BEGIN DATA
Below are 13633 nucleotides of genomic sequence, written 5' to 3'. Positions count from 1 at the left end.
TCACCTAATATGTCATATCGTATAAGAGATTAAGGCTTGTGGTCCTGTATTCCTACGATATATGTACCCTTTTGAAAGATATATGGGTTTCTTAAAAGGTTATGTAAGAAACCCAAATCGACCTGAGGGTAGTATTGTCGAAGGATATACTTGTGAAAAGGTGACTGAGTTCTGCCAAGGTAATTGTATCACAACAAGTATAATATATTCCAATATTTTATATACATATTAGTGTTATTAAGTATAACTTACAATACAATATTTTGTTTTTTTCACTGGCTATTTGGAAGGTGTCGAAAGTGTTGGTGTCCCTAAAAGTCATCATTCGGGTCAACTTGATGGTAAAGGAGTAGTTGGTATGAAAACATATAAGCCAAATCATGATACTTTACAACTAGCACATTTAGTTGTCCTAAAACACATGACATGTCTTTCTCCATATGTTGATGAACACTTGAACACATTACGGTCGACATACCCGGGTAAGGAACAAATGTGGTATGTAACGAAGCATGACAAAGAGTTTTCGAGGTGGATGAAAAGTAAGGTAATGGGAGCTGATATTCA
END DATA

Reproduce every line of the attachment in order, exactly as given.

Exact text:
Below are 13633 nucleotides of genomic sequence, written 5' to 3'. Positions count from 1 at the left end.
TCACCTAATATGTCATATCGTATAAGAGATTAAGGCTTGTGGTCCTGTATTCCTACGATATATGTACCCTTTTGAAAGATATATGGGTTTCTTAAAAGGTTATGTAAGAAACCCAAATCGACCTGAGGGTAGTATTGTCGAAGGATATACTTGTGAAAAGGTGACTGAGTTCTGCCAAGGTAATTGTATCACAACAAGTATAATATATTCCAATATTTTATATACATATTAGTGTTATTAAGTATAACTTACAATACAATATTTTGTTTTTTTCACTGGCTATTTGGAAGGTGTCGAAAGTGTTGGTGTCCCTAAAAGTCATCATTCGGGTCAACTTGATGGTAAAGGAGTAGTTGGTATGAAAACATATAAGCCAAATCATGATACTTTACAACTAGCACATTTAGTTGTCCTAAAACACATGACATGTCTTTCTCCATATGTTGATGAACACTTGAACACATTACGGTCGACATACCCGGGTAAGGAACAAATGTGGTATGTAACGAAGCATGACAAAGAGTTTTCGAGGTGGATGAAAAGTAAGGTAATGGGAGCTGATATTCA